Following a lull in criminal activity during the hard national COVID-19 lockdown, figures began to rise as restrictions were eased between July and September.
This much is illustrated by the quarter two crime statistics of the 2020/2021 financial year, released by Police Minister Bheki Cele on Friday.
The latest figures are a stark contrast to low crime statistics the Minister released in August for the first quarter of the financial year.
“The decreases were largely attributed to the fact that the country was at the time under lockdown level 4 and 3. People stayed at home and there were more boots on the ground,” Cele said.
He said law enforcement was aware that the “rosy picture” would not last forever, as the country opened up for business again.
The figures, said Cele, are demonstrative of a country that is enjoying fewer restrictions under the Disaster Management Act.
In the period under review, 5 107 people were murdered in the country.
“This meant 339 less people were killed, compared to the same period last year. This is also the lowest figure for the past four 2nd quarters from 2017/18 to date,” said the Minister.
From a sample of 4 290 murder dockets, analysis revealed that 1 992 of the murders occurred in public spaces such as beaches, parks, streets or open fields.
“Over 900 people were killed in their homes or the homes of those who ended their lives. Alarmingly, arguments and misunderstandings remain the main drivers of murder,” the statistics reveal.
Robberies, vigilantism and gang conflicts also feature high on the list of some of the causes of murder.
During the three months, the Minister said alcohol continued to have a negative effect on the country’s communities.
“These crime statistics we are releasing today continue to vindicate our actions as the SAPS to clamp down on illegal alcohol trading.”
The figures show the consumption and abuse of alcohol is a causative factor in hundreds of murder cases recorded in the second quarter.
Liquor, Cele said, was also involved in 829 assault GBH [grievous bodily harm] cases and 747 rape cases, while 179 attempts of murder were alcohol induced.
“Over 1 000 incidents of murder, attempted murder, rape and assault took place inside or outside liquor outlets such as bars, taverns, shebeens and nightclubs,” Cele said, adding that the figures “make it impossible to deny the true effects of alcohol abuse”.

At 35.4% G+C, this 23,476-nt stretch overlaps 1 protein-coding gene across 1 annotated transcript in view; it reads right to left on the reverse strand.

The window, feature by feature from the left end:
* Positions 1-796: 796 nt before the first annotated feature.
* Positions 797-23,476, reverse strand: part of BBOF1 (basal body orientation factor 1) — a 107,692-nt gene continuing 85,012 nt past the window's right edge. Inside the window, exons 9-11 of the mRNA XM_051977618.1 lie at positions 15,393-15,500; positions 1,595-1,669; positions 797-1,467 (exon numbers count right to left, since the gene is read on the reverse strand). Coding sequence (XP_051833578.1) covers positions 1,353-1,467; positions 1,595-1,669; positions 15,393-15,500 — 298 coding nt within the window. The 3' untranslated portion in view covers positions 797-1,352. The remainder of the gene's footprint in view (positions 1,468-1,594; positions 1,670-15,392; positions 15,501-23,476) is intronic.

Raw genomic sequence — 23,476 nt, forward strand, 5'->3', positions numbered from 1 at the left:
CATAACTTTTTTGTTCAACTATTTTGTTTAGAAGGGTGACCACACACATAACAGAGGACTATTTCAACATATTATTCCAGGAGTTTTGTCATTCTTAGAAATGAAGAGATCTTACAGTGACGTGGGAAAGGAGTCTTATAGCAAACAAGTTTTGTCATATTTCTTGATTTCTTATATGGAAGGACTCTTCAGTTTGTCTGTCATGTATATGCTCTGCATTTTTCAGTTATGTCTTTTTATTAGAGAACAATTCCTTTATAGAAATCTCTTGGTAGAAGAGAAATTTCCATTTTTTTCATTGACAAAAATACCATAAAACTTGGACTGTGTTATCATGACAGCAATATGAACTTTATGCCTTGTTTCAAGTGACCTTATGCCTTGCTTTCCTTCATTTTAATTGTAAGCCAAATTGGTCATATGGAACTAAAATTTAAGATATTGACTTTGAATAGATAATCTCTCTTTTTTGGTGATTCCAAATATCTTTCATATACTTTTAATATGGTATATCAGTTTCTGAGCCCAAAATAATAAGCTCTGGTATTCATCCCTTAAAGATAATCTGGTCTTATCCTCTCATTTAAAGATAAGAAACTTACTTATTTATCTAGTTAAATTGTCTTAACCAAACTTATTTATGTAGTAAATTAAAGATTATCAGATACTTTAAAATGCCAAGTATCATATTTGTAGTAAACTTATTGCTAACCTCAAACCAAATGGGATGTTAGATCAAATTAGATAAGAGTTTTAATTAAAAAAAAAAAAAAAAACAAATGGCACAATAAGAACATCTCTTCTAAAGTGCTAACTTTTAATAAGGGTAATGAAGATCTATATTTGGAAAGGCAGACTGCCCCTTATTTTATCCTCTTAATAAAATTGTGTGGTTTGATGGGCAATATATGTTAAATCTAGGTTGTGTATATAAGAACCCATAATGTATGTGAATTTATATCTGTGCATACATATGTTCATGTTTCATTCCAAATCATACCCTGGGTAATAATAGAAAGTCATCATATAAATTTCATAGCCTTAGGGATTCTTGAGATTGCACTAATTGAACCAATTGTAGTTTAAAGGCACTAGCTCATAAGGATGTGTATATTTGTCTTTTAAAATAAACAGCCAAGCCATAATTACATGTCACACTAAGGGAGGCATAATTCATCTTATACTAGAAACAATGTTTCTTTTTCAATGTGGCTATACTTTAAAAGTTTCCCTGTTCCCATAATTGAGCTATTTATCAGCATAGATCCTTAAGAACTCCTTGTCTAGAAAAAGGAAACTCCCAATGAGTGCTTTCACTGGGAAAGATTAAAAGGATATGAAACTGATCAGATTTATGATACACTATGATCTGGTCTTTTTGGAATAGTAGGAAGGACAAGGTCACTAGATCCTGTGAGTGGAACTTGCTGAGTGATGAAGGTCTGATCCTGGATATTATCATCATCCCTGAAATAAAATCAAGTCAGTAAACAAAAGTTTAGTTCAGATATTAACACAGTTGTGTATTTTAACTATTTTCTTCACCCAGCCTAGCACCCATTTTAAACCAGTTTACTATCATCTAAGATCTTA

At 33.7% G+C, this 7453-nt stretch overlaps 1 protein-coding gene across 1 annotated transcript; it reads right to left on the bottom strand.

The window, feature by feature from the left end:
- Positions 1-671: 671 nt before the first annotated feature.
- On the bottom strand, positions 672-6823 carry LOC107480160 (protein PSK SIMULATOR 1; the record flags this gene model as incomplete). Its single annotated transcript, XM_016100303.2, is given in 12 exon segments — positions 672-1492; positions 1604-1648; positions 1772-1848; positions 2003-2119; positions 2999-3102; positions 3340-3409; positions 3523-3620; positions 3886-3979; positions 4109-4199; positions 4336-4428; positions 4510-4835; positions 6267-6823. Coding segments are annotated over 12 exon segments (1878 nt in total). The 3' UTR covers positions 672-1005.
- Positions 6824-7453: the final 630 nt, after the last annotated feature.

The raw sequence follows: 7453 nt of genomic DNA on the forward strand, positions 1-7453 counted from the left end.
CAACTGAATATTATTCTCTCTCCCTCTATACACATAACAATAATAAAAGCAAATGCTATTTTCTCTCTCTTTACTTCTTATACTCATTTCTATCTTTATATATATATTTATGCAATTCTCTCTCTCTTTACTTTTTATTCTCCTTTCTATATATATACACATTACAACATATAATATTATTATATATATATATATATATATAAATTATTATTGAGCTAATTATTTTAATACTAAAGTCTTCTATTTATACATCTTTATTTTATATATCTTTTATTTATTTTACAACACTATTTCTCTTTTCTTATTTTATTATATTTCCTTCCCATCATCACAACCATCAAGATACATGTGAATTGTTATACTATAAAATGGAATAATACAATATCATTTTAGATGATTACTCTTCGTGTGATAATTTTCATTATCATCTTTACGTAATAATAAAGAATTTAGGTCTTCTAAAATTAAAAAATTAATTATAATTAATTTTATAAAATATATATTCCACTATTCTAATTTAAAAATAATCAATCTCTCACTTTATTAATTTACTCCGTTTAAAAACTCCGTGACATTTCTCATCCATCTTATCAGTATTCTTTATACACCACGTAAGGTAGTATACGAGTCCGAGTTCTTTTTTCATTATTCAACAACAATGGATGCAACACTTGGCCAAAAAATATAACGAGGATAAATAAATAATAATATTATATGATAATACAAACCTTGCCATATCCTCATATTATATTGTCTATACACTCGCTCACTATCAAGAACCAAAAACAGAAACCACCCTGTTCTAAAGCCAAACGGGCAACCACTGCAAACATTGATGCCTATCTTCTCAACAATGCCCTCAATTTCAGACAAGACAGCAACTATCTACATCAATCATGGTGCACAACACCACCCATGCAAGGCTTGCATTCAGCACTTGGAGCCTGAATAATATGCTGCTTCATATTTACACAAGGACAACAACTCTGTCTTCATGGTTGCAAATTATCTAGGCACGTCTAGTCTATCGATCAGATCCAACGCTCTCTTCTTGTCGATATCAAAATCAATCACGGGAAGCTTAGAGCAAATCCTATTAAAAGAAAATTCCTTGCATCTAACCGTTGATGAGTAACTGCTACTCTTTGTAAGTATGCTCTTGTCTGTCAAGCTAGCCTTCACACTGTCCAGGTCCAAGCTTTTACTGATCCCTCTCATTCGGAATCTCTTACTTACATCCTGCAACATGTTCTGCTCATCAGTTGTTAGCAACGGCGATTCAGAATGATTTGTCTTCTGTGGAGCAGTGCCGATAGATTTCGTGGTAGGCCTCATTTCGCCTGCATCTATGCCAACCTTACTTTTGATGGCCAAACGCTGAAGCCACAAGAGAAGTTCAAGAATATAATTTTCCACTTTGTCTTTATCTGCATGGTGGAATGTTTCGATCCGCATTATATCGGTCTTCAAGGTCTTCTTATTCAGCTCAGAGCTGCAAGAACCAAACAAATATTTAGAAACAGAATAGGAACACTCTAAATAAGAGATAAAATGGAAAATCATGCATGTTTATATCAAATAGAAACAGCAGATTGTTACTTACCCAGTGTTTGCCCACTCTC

With the festive season on the horizon, Cele said criminals are trying to make up for the time lost during the ‘crime holiday’ experienced in the first quarter of the financial year.
“This is demonstrated by the increase in the country’s most feared crimes, which are residential robberies,” he said.
The Minister said it was encouraging to see that the third leg of the so-called trio crimes is also showing a decrease of 1.6%.
The scramble to ‘catch up’ by criminals is also reflecting in the rise of cash-in-transit heist figures.
“It is clear armed gangs targeting cash vans, are becoming more desperate and ruthless as the year comes to a close.
“These criminals are stopping at nothing to carry out their criminal acts, often doing so in public spaces near innocent bystanders,” said Cele.
He assured the country that the SAPS is not taking the brazen criminal acts lightly, saying they have already made breakthroughs in taking down syndicates and recouping some of the stolen money.
Cele said it was encouraging that the Directorate for Priority Crime Investigation (the Hawks) continues to make inroads by cornering and taking down the gangs.
On stock theft, Cele said this remained a serious problem that needs serious attention from multiple government departments.
In the three months of reporting, there were 7 339 cases of stock theft countrywide.
About 26 322 sheep were stolen in the last three months.
“Over 14 000 cattle were also stolen and found themselves in abattoirs and on to the plates of unsuspecting South Africans. This crime has also recorded a decrease in all provinces, except for the Northern Cape,” said Cele.
The Minister used the occasion to salute police officers for serving with “honour and diligence”.
“I believe there is a war against our officers of the law and we must be ready for the fight,” he said, urging that this form of attack on the State should not deter the SAPS.